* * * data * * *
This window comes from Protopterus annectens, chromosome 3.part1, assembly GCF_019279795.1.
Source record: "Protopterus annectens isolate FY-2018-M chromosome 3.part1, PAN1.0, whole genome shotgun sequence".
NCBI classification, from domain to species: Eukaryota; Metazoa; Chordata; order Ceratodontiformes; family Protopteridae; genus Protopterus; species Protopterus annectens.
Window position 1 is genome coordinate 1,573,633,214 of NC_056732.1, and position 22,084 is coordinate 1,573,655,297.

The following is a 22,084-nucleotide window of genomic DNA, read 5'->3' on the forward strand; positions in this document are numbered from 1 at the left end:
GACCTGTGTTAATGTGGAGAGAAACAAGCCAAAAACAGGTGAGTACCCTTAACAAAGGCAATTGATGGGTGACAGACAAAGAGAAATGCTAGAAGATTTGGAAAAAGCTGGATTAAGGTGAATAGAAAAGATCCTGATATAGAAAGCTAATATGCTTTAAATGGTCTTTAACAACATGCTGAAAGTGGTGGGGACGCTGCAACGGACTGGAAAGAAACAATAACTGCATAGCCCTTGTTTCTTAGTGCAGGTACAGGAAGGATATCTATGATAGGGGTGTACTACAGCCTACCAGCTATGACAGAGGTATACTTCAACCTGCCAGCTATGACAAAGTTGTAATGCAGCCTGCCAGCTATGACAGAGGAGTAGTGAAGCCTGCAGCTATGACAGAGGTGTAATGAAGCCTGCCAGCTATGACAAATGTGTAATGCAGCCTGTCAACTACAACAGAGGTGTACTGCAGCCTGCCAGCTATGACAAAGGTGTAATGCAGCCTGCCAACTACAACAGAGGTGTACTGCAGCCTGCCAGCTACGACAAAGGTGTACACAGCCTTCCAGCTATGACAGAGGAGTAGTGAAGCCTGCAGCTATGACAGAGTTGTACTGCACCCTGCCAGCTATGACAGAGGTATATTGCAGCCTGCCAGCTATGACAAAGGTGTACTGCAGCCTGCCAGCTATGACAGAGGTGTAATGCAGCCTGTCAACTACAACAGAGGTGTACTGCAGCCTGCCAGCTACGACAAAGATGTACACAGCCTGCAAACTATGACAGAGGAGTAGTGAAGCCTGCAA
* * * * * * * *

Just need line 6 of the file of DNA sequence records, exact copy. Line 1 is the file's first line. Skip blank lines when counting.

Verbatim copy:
GACCTGTGTTAATGTGGAGAGAAACAAGCCAAAAACAGGTGAGTACCCTTAACAAAGGCAATTGATGGGTGACAGACAAAGAGAAATGCTAGAAGATTTGGAAAAAGCTGGATTAAGGTGAATAGAAAAGATCCTGATATAGAAAGCTAATATGCTTTAAATGGTCTTTAACAACATGCTGAAAGTGGTGGGGACGCTGCAACGGACTGGAAAGAAACAATAACTGCATAGCCCTTGTTTCTTAGTGCAGGTACAGGAAGGATATCTATGATAGGGGTGTACTACAGCCTACCAGCTATGACAGAGGTATACTTCAACCTGCCAGCTATGACAAAGTTGTAATGCAGCCTGCCAGCTATGACAGAGGAGTAGTGAAGCCTGCAGCTATGACAGAGGTGTAATGAAGCCTGCCAGCTATGACAAATGTGTAATGCAGCCTGTCAACTACAACAGAGGTGTACTGCAGCCTGCCAGCTATGACAAAGGTGTAATGCAGCCTGCCAACTACAACAGAGGTGTACTGCAGCCTGCCAGCTACGACAAAGGTGTACACAGCCTTCCAGCTATGACAGAGGAGTAGTGAAGCCTGCAGCTATGACAGAGTTGTACTGCACCCTGCCAGCTATGACAGAGGTATATTGCAGCCTGCCAGCTATGACAAAGGTGTACTGCAGCCTGCCAGCTATGACAGAGGTGTAATGCAGCCTGTCAACTACAACAGAGGTGTACTGCAGCCTGCCAGCTACGACAAAGATGTACACAGCCTGCAAACTATGACAGAGGAGTAGTGAAGCCTGCAA